The PDF Techniques Accessibility Summit’s objective is to establish a broad-based understanding of how PDF files should be tagged for accessibilty. It’s an opportunity to focus on establishing a common set of examples of accessible PDF content, and identify best-practice when tagging difficult cases.Modernizing PDF Techniques for Accessibility
The PDF Techniques Accessibility Summit will identify best-practices in tagging various cases in PDF documents. Questions to be addressed will likely include: the legal ways to tag a nested list, the correct way to caption multiple images, the appropriate way to organize content within headings.Refried PDF
My hospital emailed me a medical records release form as a PDF. They told me to print it, fill it, sign it, scan it and return it to the medical records department, in that order. In 2018? To get the form via email (i.e., electronically), yet be asked to print it? Did the last 20 years just… not mean anything! So I thought I’d be clever. I’d fill it first, THEN print it. Or better yet, never print it, but sign it anyhow, and return it along with a note making the case for improving their workflow. The story continues…Slides and video recordings of PDF Days Europe 2018
You missed the PDF Days Europe 2018? Never mind! Here you can find the slides and video recordings of all 32 stunning sessions!Using PDF/UA in accessibility checklists
PDF/UA, like PDF itself, is internally complex, but used correctly, actually makes things easier.
Its been possible to attach (almost) any file to a PDF since 2000. From .DOC and .PPT files to XML and more, file attachments allow PDF documents to serve as a combination zip archive and cover-note.
Like many other powerful features of our favorite file format, however, attachments have not garnered a lot of notice until recently. Thats changing rapidly, because theres money to be saved.
As reliable, cross-platform electronic documents, PDF files have long provided a popular choice for invoices and other documents transacted between organizations during routine business. Few users to-date have leveraged PDFs attachments feature to include a machine-readable version of the same invoice.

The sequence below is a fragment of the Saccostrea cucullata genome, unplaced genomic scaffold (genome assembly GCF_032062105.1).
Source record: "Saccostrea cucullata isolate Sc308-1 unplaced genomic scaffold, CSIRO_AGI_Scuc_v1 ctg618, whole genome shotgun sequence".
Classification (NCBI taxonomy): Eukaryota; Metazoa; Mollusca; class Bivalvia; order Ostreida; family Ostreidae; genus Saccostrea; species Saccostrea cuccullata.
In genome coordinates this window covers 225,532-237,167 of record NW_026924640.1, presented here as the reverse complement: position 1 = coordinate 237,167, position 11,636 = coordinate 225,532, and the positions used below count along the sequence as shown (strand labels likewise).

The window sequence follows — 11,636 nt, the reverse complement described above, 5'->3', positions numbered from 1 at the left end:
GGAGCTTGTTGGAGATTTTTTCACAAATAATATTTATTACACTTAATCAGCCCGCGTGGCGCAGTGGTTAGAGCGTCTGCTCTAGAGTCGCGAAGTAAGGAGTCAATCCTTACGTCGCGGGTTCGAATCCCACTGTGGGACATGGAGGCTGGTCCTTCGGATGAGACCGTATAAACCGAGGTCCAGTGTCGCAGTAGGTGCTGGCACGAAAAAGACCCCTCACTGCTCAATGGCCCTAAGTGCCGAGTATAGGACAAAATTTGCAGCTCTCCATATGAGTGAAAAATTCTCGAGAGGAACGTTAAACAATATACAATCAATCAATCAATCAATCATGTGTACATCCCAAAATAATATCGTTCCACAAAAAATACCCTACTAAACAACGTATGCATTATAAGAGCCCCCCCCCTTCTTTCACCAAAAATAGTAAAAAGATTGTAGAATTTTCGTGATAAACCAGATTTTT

It’s a simple, powerful idea, and it’s time has come.
ZUGFeRD, a new electronic invoicing standard has arrived and it’s going to revolutionize transaction processing. The German word for “cart horse”, ZUGFeRD is aptly named. This new standard leverages the reliability of PDF/A-3, the archival subset of PDF, to “carry” matching XML as an attachment to the printable representation. Both the structured XML file and the PDFs pages represent the complete invoice. The receiver can choose which to process; XML, PDF or both.
In principle, this means that it is possible to exchange structured invoices without any prior consultation or agreement between the involved parties and without any agreement on the transmission itself. Users can phase in support for machine-readable invoices when they are ready to do so, and it’s not difficult to do.
Designed for an international context, ZUGFeRD 1.0 is based on the Cross Industry Invoice (CII) standard developed by the United Nations Centre for Trade Facilitation and Electronic Business (UN/CEFACT) and the European Committee for Standardizations (CEN) Message User Guides, for which the CII served as a basis.
Originally published in German in June, 2014, ZUGFERD 1.0 can now be downloaded in English at no cost: www.zugferd.de.
The ZUGFeRD standard has the potential to revolutionize accounting procedures, reducing costs worldwide while delivering the assurance of a hardcopy representation. The idea of transacting other types of machine-readable data such as JSON as attachments to fixed, human-readable records is appealing across a wide spectrum of applications. We expect to see rapid expansion in this area.